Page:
According to fashion historian C. Willett Cunnington, it was not until 1884 that sports costumes for tennis (as well as for archery, boating, shooting, fishing, and cycling) began to form “a distinct class” in women’s fashion.  Magazines of the late 1880s advertised stylish tennis dresses made of wool, silk, sateen, or striped flannel.  Skirts were straight and often pleated, with hems 2-4 inches off the ground.  As for hats, Cunnington states:

“For lawn tennis many girls wear the counterpart of their brothers’ cricketing caps with a flap.”

Tennis Dress, The Woman's World, 1889.

Tennis Dress, The Woman’s World, 1889.

The 1889 edition of The Woman’s World Magazine includes an illustration of a very fashionable tennis dress by Messrs. Debenham and Freebody.  The description reads:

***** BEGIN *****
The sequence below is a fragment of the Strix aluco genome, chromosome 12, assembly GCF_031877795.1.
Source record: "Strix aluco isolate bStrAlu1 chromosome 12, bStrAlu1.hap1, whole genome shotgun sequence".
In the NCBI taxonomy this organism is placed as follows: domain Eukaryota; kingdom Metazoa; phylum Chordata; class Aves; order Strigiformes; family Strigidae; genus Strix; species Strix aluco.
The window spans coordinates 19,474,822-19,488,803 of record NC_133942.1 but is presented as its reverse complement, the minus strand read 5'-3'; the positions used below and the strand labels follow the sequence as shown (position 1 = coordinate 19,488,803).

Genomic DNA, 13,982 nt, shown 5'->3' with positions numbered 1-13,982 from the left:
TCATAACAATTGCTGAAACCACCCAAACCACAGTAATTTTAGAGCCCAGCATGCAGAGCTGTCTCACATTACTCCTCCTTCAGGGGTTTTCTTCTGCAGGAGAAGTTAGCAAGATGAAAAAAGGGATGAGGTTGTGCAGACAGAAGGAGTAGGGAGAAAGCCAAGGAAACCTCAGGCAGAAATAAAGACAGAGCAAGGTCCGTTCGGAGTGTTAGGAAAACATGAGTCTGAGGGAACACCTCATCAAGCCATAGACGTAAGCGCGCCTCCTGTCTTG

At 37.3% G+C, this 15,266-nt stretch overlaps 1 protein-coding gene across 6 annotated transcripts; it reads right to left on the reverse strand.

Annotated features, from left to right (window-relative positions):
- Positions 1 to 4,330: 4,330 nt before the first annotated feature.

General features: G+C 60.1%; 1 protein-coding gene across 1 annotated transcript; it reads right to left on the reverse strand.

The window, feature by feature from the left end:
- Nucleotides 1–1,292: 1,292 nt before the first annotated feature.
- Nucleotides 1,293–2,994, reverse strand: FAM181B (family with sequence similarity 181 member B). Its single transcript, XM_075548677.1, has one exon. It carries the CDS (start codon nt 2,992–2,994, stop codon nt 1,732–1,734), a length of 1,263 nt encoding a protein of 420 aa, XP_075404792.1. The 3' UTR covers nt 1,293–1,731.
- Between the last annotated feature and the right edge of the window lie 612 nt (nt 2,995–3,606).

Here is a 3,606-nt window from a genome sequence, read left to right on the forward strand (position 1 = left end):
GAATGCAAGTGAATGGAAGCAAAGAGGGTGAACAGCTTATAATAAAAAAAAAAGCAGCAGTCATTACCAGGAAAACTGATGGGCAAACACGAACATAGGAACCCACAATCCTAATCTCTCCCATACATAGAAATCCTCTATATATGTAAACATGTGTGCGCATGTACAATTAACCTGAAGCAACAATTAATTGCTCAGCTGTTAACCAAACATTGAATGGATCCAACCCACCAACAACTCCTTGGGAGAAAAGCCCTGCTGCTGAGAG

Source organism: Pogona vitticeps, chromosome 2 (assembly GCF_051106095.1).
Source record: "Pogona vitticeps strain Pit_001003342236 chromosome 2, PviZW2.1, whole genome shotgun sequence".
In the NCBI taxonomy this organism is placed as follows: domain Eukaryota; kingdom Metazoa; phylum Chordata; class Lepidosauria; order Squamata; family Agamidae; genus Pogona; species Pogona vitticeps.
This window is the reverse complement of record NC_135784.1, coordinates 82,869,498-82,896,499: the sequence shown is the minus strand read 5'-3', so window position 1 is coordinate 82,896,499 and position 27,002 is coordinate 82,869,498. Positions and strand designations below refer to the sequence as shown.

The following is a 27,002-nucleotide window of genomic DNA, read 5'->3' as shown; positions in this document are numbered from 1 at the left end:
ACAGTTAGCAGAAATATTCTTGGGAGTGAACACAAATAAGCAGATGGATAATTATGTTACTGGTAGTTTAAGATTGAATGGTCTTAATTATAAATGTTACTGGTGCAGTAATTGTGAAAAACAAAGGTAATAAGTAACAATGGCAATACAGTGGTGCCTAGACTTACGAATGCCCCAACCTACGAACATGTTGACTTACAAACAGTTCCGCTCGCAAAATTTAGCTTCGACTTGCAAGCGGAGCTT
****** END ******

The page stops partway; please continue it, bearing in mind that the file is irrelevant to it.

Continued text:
“The model has a skirt of check woolen, blue on white, the bodice made simply to the figure, the novelty about it being some lacings introduced on the collar-bone in front, and triple lacings at the waist; the jacket is of plain flannel in pure white, and can be slipped on and off as required.  This is just the sort of dress that a true tennis-player would appreciate; it looks well, and insures perfect freedom.”

By the 1890s, women’s fashions for lawn tennis were beginning to adapt to the sport.  In an article in the Official Lawn Tennis Bulletin of 1897, author Juliette Atkinson addresses these changes, writing: